AFR N° 80-17 - Objets Volants Non Identifiés

Jones, R. V.

AFR 80-17

Règlement de la Force Aérienne Département de la Force Aérienne
N° 80-17 Washington (D.C.) 19 septembre 1966

Recherche et Développement

Objets Volants Non Identifiés (OVNI)

Ce réglement établit le programme de la Force Aérienne pour enquêter et analyser les ovnis au-dessus des Etats-Unis. Il fournit des procédures uniformes pour l'enquête et la diffusion d'informations. Les enquêtes et analyses prescrites sont directement liées à la responsabilité de la Force Aérienne de défense aériennes des Etats-Unis. Le Programme Ovni demande un prompt reporting and rapid evaluation of data for successful identification. Strict compliance with this regulation is mandatory.


Ce réglement remplace l'AFR 200-2 du 20 juillet 1962
OPR: AFRSTA
Distribution : S

  1. Provisions générales
    1. Explication des termes
    2. Objectifs du programme
    3. Program Responsibilities
  2. Relations, information, contacts et communiqués publics
  3. PREPARING AND SUBMITTING REPORTS

Provision générales

  1. Explication des termes : To insure proper and uniform usage of terms in UFO investigations, reports, and analyses, an explanation of common terms follows:
    1. Unidentified Flying Objects. Any aerial phenomenon or object which is unknown or appears out of the ordinary to the observer.
    2. Familiar or Known Objects/Phenomena. Aircraft, aircraft lights, astronomical bodies (meteors, planets, stars, comets, sun, moon), balloons, birds fireworks, missiles, rockets, satellites, searchlights, weather phenomena (clouds, contrails, dust devils), and other natural phenomena.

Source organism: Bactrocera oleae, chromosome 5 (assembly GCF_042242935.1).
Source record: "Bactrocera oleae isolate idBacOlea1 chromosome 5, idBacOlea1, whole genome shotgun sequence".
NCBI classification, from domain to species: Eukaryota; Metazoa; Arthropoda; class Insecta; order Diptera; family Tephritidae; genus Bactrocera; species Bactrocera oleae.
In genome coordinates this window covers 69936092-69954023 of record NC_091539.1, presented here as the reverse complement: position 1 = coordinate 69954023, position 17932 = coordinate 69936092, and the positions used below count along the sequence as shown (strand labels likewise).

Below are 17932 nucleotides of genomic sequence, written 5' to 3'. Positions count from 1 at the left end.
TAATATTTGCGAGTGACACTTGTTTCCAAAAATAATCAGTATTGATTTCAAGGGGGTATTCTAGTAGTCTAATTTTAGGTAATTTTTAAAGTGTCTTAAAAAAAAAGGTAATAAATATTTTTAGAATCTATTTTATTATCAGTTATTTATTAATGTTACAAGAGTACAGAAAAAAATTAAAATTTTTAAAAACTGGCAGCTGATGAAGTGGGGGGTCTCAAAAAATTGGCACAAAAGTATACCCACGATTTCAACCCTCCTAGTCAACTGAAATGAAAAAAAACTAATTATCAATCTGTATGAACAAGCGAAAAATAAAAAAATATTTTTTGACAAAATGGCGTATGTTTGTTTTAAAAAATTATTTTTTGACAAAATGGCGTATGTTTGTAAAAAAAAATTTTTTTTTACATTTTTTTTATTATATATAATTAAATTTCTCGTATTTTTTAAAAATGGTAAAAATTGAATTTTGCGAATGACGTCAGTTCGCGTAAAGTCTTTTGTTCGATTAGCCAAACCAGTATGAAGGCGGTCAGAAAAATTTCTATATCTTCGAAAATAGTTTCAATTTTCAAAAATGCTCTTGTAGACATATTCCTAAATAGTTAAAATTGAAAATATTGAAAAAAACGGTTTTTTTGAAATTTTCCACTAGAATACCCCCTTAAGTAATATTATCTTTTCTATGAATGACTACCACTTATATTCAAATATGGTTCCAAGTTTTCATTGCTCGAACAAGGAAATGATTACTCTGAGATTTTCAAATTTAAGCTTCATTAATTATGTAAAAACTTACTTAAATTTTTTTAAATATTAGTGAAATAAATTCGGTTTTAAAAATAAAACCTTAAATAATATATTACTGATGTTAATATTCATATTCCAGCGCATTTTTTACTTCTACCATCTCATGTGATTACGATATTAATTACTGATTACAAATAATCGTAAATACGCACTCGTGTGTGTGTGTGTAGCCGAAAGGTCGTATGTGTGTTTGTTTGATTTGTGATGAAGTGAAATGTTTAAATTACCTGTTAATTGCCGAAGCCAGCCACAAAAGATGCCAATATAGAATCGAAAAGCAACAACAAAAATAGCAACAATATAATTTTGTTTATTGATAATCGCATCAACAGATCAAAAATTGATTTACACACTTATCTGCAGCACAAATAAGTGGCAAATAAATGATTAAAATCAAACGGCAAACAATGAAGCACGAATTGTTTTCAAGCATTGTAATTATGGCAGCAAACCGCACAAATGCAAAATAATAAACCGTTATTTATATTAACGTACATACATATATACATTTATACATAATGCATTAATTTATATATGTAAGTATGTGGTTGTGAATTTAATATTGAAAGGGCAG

2. Objectifs du programme : Air Force interest in UFOs is two-fold: to determine if the UFO is a possible threat to the United States and to use the scientific or technical data gained from study of UFO reports. To attain these objectives, it is necessary to explain or identify the stimulus which caused the observer to report his observation as an unidentified flying object.
    1. Air Defense. The majority of UFOs reported to the Air Force have been conventional or familiar objects which present no threat to our security.
      1. It is possible that foreign countries may develop flying vehicles of revolutionary configuration or propulsion.
      2. Frequently, some alleged UFOs are determined to be aircraft. Air Defense Command (ADC) is responsible for identification of aircraft. Except as aircraft are determined to be the stimulus for a UFO report, aircraft are not to be reported under the provisions of this regulation.
    2. Technical and Scientific. The Air Force will analyze reports of UFOs submitted to it to attain the program objectives. In this connection these facts are of importance:
      1. The need for further scientific knowledge in geophysics, astronomy, and physics of the upper atmosphere which may be provided by study and analysis of UFOs and similar aerial phenomena.
      2. The need to report all pertinent factors that have a direct bearing on scientific analysis and conclusions of UFO sightings.